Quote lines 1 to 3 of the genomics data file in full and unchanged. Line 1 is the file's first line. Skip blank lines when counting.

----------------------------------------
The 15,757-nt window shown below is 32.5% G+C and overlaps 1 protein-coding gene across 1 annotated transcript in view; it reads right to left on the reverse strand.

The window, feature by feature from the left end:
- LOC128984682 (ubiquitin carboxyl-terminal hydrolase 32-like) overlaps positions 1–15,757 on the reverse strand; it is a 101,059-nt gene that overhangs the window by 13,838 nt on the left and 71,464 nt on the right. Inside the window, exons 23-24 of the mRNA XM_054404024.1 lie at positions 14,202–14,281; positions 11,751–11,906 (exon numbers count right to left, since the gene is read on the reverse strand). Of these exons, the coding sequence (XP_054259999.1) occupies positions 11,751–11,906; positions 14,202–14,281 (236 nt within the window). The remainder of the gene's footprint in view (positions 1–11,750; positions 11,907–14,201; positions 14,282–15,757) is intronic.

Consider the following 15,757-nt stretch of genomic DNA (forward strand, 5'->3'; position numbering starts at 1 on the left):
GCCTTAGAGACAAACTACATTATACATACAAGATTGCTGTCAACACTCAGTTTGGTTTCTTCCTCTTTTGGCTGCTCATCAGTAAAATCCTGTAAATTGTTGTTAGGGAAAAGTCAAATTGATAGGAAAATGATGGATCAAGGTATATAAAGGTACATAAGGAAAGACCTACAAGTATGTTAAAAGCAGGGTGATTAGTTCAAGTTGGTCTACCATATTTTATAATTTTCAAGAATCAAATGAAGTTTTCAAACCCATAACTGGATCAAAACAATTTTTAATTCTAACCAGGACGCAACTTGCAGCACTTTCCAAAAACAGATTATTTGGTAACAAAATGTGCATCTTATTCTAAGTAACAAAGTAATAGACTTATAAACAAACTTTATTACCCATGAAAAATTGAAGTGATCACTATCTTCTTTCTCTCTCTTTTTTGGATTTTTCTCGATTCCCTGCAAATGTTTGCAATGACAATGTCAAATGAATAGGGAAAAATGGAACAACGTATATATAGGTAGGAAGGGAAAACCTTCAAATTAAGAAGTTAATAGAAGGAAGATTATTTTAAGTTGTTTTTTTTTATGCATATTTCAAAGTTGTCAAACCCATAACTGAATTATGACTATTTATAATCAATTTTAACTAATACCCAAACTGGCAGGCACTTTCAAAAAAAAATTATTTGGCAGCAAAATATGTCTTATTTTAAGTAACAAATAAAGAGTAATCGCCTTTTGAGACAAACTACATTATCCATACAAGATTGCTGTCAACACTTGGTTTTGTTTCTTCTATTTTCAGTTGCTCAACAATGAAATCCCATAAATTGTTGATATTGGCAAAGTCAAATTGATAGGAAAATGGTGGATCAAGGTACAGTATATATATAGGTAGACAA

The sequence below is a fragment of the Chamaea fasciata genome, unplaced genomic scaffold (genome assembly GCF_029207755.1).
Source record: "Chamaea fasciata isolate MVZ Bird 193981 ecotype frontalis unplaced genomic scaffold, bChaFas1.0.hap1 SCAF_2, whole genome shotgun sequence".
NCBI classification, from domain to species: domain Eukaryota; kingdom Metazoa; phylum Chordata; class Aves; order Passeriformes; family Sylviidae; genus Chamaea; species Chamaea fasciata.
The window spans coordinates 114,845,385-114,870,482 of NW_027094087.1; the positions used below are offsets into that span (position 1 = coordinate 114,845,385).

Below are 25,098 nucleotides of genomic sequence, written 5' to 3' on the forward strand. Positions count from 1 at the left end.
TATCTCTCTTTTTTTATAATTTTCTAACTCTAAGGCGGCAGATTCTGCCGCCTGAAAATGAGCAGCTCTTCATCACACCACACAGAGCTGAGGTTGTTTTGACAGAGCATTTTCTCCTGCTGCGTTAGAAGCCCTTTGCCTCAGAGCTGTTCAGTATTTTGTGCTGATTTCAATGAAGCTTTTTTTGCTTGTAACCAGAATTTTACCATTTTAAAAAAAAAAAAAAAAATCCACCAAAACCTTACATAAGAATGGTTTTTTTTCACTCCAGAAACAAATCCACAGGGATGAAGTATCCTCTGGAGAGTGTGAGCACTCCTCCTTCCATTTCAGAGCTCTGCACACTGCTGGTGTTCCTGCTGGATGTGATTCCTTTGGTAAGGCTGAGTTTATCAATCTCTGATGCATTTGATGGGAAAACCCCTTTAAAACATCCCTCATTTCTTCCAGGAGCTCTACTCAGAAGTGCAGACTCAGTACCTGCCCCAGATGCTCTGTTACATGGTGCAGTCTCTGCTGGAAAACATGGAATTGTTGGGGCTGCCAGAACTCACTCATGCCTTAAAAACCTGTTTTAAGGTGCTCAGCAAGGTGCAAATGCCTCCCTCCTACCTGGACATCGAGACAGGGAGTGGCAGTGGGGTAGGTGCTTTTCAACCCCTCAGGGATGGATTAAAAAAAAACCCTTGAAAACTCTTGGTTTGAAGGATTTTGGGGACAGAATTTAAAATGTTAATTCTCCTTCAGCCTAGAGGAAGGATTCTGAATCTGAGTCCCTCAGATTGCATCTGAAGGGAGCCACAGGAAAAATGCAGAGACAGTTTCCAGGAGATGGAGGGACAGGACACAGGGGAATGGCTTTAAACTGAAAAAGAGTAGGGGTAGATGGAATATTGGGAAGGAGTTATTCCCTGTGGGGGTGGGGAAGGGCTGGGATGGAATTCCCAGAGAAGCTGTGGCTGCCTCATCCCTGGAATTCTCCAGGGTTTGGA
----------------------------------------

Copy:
The 15,757-nt window shown below is 32.5% G+C and overlaps 1 protein-coding gene across 1 annotated transcript in view; it reads right to left on the reverse strand.

The window, feature by feature from the left end:
- LOC128984682 (ubiquitin carboxyl-terminal hydrolase 32-like) overlaps positions 1–15,757 on the reverse strand; it is a 101,059-nt gene that overhangs the window by 13,838 nt on the left and 71,464 nt on the right. Inside the window, exons 23-24 of the mRNA XM_054404024.1 lie at positions 14,202–14,281; positions 11,751–11,906 (exon numbers count right to left, since the gene is read on the reverse strand). Of these exons, the coding sequence (XP_054259999.1) occupies positions 11,751–11,906; positions 14,202–14,281 (236 nt within the window). The remainder of the gene's footprint in view (positions 1–11,750; positions 11,907–14,201; positions 14,282–15,757) is intronic.